Macario (Azteca). The Day of the Dead. All over Mexico, children are laughing and eating candy skulls. All over Mexico, Death is grinning and eating children. Through the village streets the peons carry La Muerte in sugar sculpture, larger than life. Through the land La Muerte strides, the hollow specter of starvation. It pauses at the hut of Macario the woodcutter (Ignacio Lopez Tarso). Six mouths to feed, and only a fistful of frijoles left. Bitterly, Macario cries aloud: "All my life I have been hungrynever once have I had enough to eat! Now I swear I will not eat again until I can have a turkey all to myself. I would rather die than be always hungry. But before I die, I want so much to feel full, just once . . ."
The woodcutter's wish is the golden key that opens one of the gloomiest and loveliest volumes of European legend. Translated to a Mexican setting by B. Traven, a mysterious recluse (TIME, Aug. 16, 1948) who lives in Mexico and writes masterly proletarian novels and short stories, the legend has been transformed by two gifted Mexicans, Director Roberto Gavaldon and Cameraman Gabriel Figueroa, into a fragile but profound little picture that abounds and delights in the black-and-white magic of the magic lantern.
Macario's wish is instantly fulfilled by his wife (Pina Pellicer). She steals a turkey, kills and cooks it, tells her husband to eat it while his hungry children are asleep. Stomach overcomes conscience, and Macario runs off to the woods. But just as he opens his mouth to eat the bird, the Devil appears, dressed as a dashing caballero.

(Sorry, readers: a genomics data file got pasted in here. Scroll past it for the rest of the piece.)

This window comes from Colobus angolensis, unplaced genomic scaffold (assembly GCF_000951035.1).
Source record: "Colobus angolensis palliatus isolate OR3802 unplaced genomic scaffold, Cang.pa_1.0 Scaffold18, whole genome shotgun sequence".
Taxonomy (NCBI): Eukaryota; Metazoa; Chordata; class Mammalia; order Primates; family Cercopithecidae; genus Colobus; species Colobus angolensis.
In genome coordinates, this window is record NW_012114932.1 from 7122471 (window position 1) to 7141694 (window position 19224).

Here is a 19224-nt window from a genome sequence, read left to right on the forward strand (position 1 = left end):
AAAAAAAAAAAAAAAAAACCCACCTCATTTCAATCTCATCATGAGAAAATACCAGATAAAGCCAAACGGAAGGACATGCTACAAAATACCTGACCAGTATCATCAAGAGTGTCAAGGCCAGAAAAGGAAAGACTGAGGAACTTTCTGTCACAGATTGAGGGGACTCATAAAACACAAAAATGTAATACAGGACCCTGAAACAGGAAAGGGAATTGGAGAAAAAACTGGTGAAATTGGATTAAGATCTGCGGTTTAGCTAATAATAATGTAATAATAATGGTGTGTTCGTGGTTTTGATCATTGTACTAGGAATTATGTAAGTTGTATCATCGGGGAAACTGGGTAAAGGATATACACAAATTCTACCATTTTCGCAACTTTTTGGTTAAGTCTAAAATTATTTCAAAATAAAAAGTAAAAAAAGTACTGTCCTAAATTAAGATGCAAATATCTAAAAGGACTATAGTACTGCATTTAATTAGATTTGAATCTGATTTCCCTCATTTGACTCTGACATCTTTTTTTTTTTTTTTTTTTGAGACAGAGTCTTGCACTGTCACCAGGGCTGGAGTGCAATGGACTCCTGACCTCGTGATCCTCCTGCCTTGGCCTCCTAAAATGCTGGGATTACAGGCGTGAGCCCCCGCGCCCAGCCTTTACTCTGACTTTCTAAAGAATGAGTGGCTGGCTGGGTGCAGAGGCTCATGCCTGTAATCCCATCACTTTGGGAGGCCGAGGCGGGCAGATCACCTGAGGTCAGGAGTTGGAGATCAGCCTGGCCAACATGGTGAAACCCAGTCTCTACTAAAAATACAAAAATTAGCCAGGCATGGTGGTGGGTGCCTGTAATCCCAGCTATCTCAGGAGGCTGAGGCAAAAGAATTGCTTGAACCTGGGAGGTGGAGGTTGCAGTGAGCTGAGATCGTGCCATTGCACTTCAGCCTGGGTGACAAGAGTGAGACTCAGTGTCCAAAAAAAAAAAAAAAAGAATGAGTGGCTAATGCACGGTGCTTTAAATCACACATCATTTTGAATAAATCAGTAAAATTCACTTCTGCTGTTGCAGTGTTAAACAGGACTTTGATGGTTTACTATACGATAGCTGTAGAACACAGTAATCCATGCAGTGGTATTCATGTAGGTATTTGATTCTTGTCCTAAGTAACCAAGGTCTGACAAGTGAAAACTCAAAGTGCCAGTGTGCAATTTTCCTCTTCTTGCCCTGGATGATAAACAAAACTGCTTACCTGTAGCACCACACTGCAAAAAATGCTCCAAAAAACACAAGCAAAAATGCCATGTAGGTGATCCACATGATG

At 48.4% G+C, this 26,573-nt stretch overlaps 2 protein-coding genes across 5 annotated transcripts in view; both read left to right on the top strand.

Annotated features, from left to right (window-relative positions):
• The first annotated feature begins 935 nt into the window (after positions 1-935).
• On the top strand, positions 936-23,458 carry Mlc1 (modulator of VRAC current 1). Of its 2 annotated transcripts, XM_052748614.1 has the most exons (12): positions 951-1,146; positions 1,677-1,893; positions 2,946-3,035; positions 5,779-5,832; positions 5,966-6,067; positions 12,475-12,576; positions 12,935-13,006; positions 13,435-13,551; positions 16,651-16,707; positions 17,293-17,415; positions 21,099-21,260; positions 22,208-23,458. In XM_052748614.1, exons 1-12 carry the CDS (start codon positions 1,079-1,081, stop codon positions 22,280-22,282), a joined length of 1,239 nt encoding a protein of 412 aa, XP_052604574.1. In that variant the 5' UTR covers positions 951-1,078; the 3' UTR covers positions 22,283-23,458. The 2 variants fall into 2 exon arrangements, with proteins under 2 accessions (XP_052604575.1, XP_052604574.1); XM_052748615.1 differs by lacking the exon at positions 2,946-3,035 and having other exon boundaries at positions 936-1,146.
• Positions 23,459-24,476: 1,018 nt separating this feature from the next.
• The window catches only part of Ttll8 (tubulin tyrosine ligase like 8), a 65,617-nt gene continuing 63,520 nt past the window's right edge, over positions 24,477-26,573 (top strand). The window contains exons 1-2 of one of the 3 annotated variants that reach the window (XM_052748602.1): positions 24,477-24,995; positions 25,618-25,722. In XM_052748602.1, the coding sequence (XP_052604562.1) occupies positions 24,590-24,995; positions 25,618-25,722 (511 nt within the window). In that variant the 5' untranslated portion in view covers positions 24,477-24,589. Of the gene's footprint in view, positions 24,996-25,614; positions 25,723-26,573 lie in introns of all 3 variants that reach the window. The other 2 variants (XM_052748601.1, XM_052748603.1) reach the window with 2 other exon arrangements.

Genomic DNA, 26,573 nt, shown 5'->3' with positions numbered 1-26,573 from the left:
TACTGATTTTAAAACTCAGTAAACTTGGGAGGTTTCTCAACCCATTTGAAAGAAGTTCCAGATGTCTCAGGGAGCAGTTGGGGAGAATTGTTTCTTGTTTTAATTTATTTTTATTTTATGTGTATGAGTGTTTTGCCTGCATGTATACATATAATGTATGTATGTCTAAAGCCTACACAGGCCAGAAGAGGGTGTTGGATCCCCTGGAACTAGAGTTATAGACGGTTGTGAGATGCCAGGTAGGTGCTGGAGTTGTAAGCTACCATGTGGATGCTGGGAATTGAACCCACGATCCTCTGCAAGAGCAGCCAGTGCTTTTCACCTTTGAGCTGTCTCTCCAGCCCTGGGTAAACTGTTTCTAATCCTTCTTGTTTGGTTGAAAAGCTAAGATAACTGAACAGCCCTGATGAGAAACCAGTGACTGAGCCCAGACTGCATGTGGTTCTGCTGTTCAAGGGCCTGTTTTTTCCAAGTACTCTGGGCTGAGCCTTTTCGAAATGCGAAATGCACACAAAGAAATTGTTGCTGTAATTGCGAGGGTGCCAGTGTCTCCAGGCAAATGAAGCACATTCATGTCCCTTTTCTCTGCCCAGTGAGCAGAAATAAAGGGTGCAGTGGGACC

''If you will give me a piece of your turkey.'' the demonic dandy announces, "I will give you my gold buttons." Macario refuses, runs deeper into the woods. But just as he opens his mouth to eat the bird, God appears, dressed in white robes. "Please give me a piece of your turkey," God beseeches. "I am so very hungry." Macario refuses, runs deeper into the woods. But just as he opens his mouth to eat the bird, Death appears, dressed in a black scrape.
"I beg you," Death (Enrique Lucero) groans in a voice like breaking bones, "give me a piece of your turkey. I have not eaten for a thousand years." Grimly the woodcutter chops the bird in half, grimly he sits down to sup with Death. "I knew," he murmurs sadly, "that I should never have a turkey all to myself." Death eyes him quizzically. "Why," he wonders, "did you share the bird with me?" Macario grins a sly peasant grin. "When you appear, there is no time left. I figured that while you ate your half I'd have time to eat mine." Death throws back his head and laughs till the tears of dust run down his stony cheeks. "You have fed me," he says then, "and you have even made me laugh. For that I shall give you what no man has ever had before." A spring leaps out of the ground, and with its occult water, Death replenishes Macario's gourd. "With this water," he says solemnly, "you can cure any illnessif I don't object."